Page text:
EFL chairman Rick Parry has stated that they expect three clubs to be promoted from the Sky Bet Championship to the Premier League.
Giving evidence to the Digital, Culture, Media and Sport committee on Tuesday, Parry warned that "the lawyers are going to get wealthy" if promotions weren't honoured from England's second division.
Reports emerged over the weekend stating that some Premier League clubs would be willing to continue playing this season, but only if the threat of relegation was removed.
However, Parry said it would get very "messy" if that was the outcome and stated that it would be a breach of the tripartite agreement between the Premier League, EFL and the FA.
"We expect three Championship clubs to be promoted - the Premier League are aware of our position on that. The Premier League expects three clubs to be relegated," he said.
When asked about the Premier League changing their position, Parry added: "The lawyers are going to get wealthy if that happens.
"There would be a degree of outrage from a number of clubs in our Championship, and it would be a breach of the tripartite agreement.
"The safe answer is that it would get very messy. Our expectation is there would be three clubs promoted from the Championship."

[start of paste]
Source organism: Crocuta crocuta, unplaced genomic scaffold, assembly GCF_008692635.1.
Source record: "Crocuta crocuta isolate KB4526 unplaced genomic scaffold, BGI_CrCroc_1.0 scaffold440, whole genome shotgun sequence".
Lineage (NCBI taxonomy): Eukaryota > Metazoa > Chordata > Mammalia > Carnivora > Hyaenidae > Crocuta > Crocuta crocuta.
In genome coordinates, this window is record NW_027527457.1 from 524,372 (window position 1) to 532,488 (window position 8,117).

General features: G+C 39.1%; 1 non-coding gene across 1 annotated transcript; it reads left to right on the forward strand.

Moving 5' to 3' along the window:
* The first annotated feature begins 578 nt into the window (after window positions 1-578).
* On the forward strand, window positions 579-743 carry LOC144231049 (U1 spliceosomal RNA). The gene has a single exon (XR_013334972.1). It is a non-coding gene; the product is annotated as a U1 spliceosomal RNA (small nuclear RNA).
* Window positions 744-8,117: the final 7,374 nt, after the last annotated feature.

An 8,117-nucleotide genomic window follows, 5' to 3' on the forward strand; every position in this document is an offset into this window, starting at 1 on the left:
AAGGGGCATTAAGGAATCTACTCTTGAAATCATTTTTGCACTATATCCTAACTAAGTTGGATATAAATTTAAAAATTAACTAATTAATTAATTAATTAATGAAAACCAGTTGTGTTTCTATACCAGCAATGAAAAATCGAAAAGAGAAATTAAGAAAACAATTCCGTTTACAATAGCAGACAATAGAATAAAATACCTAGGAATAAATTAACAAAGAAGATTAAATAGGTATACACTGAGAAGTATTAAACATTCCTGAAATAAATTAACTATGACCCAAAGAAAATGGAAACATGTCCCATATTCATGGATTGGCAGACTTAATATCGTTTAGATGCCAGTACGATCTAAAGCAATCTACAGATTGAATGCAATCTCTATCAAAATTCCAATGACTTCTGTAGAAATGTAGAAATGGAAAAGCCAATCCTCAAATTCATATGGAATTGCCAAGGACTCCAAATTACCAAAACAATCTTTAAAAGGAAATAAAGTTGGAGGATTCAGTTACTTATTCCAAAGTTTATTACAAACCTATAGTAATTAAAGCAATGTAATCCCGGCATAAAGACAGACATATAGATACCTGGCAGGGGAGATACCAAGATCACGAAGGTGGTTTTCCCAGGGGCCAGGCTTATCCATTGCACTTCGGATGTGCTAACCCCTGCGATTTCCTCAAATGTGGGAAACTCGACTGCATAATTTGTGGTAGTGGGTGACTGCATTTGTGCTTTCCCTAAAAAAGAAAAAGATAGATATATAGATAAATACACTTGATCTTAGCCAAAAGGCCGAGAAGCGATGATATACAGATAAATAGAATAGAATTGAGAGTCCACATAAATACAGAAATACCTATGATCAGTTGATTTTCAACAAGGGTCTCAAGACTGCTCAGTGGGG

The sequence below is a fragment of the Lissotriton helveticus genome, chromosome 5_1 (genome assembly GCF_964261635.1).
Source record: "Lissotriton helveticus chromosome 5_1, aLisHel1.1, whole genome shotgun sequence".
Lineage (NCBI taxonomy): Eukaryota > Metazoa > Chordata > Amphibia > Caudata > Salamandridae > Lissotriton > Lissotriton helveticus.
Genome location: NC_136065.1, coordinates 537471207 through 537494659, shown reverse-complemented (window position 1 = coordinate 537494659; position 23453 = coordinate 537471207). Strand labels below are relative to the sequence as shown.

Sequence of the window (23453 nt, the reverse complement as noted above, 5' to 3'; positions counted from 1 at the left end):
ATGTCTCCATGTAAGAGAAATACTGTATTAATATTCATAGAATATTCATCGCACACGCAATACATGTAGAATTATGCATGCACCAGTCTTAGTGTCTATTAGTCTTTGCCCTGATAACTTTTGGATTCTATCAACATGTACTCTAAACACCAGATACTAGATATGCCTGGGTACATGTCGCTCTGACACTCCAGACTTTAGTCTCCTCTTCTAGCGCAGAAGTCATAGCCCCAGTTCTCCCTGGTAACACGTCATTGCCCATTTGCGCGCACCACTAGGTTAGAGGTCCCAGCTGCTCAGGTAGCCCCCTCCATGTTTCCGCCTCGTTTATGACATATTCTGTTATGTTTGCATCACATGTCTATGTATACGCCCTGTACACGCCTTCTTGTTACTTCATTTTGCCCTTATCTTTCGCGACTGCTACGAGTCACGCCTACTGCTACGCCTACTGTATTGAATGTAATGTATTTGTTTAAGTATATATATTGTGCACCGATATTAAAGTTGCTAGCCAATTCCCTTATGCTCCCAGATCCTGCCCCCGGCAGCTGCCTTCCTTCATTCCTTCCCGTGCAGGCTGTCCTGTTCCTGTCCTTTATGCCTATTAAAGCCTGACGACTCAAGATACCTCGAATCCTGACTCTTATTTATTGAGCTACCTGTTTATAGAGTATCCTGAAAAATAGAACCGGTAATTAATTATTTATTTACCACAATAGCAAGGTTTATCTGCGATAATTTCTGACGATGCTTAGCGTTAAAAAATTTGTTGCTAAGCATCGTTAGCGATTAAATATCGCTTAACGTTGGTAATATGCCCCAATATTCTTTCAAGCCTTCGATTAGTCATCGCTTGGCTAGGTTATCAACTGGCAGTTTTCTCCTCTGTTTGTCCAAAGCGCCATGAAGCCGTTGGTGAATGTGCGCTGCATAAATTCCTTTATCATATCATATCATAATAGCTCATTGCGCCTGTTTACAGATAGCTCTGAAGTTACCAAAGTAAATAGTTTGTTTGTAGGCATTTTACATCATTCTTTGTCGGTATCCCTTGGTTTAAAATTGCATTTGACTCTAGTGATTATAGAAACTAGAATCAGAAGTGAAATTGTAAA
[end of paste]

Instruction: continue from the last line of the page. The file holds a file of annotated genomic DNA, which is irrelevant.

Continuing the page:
Parry also discussed the financial impact of the current pause in play, with a large financial black hole set to emerge in the next few months.
Asked in a worst-case scenario how many clubs might go out of business, Parry replied: "That's a difficult one to answer.
"We would like to emerge stronger and leaner, with a proper reset post-Covid. We are heading for a financial hole of £200m by the end of September.
"Clubs are stacking up creditors and there are a great deal of uncertainties."
He would also describe parachute payments to clubs relegated from the Premier League as "an evil that needs to be eradicated".
"There is strong opposition to them in the EFL, that's almost a given, apart from the clubs receiving them," he continued.
"They are a prime example of clubs being protected or helping them adjust to the chasm (between the Premier League and the Championship). But if we didn't have a chasm in the first place you wouldn't need them."
Parry also told the committee that the desire to finish the season behind closed doors was mainly a consideration of sporting integrity - adding that financially there was almost no benefit.
"At our level if we were to play behind closed doors then it is finely balanced economically, almost neutral, he said.
"For many clubs it would cost them to play - the cost of staging games."
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